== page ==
The political editor of the Liverpool Echo
daily newspaper, Liam Thorp, has revealed that he has been 'overwhelmed' with the support he has received after publicly revealing his mental health struggles while reporting on the 'relentlessness and bleakness' of the coronavirus crisis.
Media website, HoldTheFrontPage (HTFP), reports how Thorp went public on Twitter to relate how he 'broke down' and is now taking time off work to recover after discussing his situation with management. A number of regional journalists and others also came forward to share similar experiences as a result of Liam's decision to go public.
Thorp wrote: 'Had a real wobble yesterday, broke down a bit, felt like everything just hit me at once, the relentlessness and bleakness of it all. Won't be the only one, think a lot of people are struggling. It's difficult when you can't really switch off from this stuff, when it is your job to consume it, digest it, feel it all – I know I'm really lucky to have a good job and so many others are in a much, much worse position – but just explaining a bit.
'I'm even luckier to have very understanding colleagues and bosses and a remarkably patient better-half. The best thing I could advise is talking about it (sounds obvious I know) – I emailed my bosses to explain the situation and they were great, told me to take any time I needed and offered support. Felt like a big weight just lifted off, think I'd been bottling it up for a while.'
Amongst those who went on Twitter to sympathise and support Thorp was Steph Brawn, who works as a local democracy reporter in Renfrewshire and Inverclyde with Reach plc. She said: 'It's so good you have been open about this Liam, more people need to be. I have had a few wobbles throughout this crisis, and I don't suppose I've seen the last of them just yet'.
Speaking to HTFP, Thorp added: 'I was initially a bit nervous about putting my feelings out there on Twitter but the response was amazing, overwhelming and really cathartic for me. So many people got in touch with kind messages but perhaps most importantly many people – including lots of media colleagues – responded by sharing their own struggles... I hope maybe they felt more able to do that having seen someone else do it first. My bosses have been brilliant and really supportive and have suggested I take a couple of days off to recharge so that's what I will be doing'.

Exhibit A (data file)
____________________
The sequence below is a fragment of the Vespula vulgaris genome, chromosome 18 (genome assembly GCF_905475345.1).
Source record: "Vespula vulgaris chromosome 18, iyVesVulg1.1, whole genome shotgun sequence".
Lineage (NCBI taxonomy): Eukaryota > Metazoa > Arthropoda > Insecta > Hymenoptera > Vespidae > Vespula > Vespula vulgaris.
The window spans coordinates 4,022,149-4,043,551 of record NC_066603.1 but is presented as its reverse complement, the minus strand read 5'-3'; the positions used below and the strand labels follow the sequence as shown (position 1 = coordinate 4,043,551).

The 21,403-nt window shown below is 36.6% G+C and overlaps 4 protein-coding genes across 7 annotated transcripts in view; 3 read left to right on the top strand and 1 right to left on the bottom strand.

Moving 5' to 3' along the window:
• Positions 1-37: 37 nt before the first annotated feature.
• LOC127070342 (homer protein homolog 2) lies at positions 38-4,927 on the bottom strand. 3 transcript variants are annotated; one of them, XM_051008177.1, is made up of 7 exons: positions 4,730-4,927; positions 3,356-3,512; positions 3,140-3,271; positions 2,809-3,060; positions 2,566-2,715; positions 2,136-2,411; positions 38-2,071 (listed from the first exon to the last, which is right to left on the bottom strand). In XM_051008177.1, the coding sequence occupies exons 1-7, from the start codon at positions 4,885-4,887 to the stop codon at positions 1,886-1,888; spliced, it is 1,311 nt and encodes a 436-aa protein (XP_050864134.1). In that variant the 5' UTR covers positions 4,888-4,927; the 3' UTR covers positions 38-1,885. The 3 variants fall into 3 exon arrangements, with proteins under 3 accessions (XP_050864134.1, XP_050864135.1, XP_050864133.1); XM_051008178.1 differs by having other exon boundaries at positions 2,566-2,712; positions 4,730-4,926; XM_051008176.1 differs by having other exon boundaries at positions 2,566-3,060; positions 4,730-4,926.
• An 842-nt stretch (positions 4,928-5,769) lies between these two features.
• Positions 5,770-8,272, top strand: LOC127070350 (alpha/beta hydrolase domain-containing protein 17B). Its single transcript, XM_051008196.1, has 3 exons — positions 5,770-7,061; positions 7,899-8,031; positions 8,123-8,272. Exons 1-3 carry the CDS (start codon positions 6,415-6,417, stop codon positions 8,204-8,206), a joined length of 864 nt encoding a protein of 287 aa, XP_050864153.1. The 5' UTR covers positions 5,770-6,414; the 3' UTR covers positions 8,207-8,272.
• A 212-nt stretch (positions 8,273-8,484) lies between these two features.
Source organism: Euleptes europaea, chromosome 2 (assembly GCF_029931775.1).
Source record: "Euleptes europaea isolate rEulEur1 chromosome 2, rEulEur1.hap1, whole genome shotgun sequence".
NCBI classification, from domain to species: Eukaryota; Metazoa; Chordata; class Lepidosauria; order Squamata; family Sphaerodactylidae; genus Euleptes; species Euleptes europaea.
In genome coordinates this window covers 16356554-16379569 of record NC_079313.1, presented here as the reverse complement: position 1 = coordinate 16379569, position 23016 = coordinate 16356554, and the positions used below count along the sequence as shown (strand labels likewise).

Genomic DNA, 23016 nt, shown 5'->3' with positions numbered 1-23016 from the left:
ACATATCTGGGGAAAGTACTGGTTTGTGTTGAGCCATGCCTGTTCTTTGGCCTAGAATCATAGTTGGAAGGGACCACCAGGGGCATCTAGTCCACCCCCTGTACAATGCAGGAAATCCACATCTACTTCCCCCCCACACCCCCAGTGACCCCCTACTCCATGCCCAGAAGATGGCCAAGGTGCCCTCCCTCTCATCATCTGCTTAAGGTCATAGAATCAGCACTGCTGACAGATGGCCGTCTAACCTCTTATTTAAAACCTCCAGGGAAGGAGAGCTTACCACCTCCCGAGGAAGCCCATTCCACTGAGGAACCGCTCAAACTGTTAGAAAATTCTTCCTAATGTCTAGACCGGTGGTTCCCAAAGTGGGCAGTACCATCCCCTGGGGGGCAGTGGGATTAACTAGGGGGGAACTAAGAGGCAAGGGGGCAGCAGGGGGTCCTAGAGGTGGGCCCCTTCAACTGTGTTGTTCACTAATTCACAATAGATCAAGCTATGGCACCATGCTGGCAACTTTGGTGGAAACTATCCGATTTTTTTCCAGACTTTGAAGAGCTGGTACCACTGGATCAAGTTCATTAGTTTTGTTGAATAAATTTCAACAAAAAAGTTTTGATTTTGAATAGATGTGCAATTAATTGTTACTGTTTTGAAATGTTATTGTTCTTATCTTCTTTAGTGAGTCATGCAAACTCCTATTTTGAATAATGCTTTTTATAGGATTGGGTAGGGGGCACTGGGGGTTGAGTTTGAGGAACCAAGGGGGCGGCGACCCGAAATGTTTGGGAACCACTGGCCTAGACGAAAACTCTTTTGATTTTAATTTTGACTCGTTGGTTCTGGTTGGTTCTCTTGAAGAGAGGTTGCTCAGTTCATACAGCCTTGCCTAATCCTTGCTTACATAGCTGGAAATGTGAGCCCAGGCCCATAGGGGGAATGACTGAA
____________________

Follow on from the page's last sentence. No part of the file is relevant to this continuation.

Dundee-based publisher DC Thomson (DCT) is creating up to 20 new jobs to give readers of its four regional daily newspapers 'a level and quality of content not seen before' in the industry.
The recruitment drive sees the company invest in its regional news operation in order to offer more digital products and content, alongside its print titles. DCT's regional titles are the Press and Journal
(P&J), Evening Express
in Aberdeen, and The Courier
and Evening Telegraph
in Dundee. The company also publishes the Sunday Post
The editorial development programme, called 'Apollo', sees the company creating specialist mini-publishing teams covering specific topics in what management are terming a 'dynamic way forward for the business', while existing staff are already being moved into different roles. Journalists will put increased emphasis on the use of video, live broadcasting, programme making, audio producing, animation, interactive graphics and live events to tell stories.
DCT says the programme will allow it to 'serve communities with a level and quality of content not seen before in the UK regional news market'. The roles being recruited in the newsroom include a data content specialist, an audio producer, group picture editor, head of live news, head of comment, head of sport, head of transport and environment, and head of business. Live news reporter posts and four social media roles will also be created. A number of journalists are also sought to report on live news and sport, and leaders are being recruited to head up teams covering live news, business, entertainment, sport and transport and environment.